Asp.Net vnext/5 uses roslyn for on-the-fly compilation, not producing any assemblies at all. Most code contract tools use compile-time code transformations to translate contracts to runtime checks.

How is it going to work with Asp.Net 5? I love using attibute-based contracts like [NotNull] on parameters, but all these things don't work if you have no compilation step and no assemblies.

Any ideas where this is going to?


The default behavior when building is as you say, but you do still have the option to create output files if you'd rather.

If you're working at the command line, go to the location of your project.json file and use the kpm build command. This will generate Nuget packages as well as leaving the dlls in the familiar locations for each framework you're targeting.

For example, if you're targeting aspnet50, you could end up with \bin\Debug\YourProject.Version.nupkg and \bin\Debug\aspnet50\YourProject.dll.

The Nuget package will contain the necessary assemblies for each framework you are targeting, and you will have a directory inside of the build configuration folder (e.g. Debug) for each framework with the DLLs.

If you are using the Visual Studio 2015 preview, you can change the default build behavior for a project to do the same thing for you each build. To do that, simply right click on the project in the Solution Explorer and select Properties. On the Build tab, there is a checkbox for creating build outputs that will have visual studio build the packages and write the DLLs on each build the same as if you used kpm build manually.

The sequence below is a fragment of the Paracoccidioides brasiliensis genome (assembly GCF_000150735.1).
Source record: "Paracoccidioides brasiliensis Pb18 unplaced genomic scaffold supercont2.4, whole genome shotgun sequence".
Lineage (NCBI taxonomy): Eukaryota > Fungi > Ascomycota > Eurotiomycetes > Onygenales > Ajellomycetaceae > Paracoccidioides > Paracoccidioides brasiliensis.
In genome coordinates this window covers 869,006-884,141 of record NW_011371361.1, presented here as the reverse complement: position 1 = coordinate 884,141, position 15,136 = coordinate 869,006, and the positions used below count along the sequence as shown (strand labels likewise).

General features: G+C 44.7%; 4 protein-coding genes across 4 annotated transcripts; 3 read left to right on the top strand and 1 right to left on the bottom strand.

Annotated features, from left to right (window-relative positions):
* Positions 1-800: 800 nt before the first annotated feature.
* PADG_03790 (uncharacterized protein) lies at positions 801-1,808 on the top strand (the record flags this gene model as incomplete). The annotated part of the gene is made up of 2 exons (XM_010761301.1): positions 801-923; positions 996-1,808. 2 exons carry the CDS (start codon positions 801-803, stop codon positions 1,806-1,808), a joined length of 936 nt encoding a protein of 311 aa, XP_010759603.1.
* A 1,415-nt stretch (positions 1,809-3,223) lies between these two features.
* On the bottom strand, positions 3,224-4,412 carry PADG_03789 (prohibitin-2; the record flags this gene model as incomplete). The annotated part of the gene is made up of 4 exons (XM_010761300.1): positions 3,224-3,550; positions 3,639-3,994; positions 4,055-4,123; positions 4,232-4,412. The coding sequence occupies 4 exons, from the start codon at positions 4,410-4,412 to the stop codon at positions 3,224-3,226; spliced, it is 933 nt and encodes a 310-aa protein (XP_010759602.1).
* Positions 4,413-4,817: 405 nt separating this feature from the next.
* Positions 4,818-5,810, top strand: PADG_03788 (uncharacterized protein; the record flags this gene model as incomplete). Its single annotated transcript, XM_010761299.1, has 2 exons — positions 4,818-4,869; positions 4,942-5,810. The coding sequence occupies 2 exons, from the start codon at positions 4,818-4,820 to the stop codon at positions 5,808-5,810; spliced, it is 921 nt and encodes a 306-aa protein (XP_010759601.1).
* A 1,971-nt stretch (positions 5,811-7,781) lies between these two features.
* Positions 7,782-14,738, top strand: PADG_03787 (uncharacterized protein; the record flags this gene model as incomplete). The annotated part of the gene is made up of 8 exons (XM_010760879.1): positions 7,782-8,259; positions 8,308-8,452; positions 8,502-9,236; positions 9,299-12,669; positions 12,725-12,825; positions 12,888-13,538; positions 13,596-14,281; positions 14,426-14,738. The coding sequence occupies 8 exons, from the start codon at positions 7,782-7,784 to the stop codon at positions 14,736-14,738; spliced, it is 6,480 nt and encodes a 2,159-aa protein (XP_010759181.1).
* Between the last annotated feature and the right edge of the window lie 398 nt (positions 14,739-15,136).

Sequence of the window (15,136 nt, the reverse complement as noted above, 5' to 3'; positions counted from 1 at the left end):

| improve this answer | |
  • 1
    Found that out too - nice! However then there's a little inconvenience that if I use third-party tools, they need that explicit build process. Would be nice to have roslyn do the meta-programming part, since its a compiler-as-a-service anyway. Sadly roslyn teams seems to ignore that path on purpose, waiting for the community to come up with stuff. Which won't happen unless there are nicely designed extension points in roslyn which would allow runtime behaviour change - everybody can fork and change code, but that won't change my VS builds. – Lev Dec 15 '14 at 5:33

Your Answer

By clicking “Post Your Answer”, you agree to our terms of service, privacy policy and cookie policy

Not the answer you're looking for? Browse other questions tagged or ask your own question.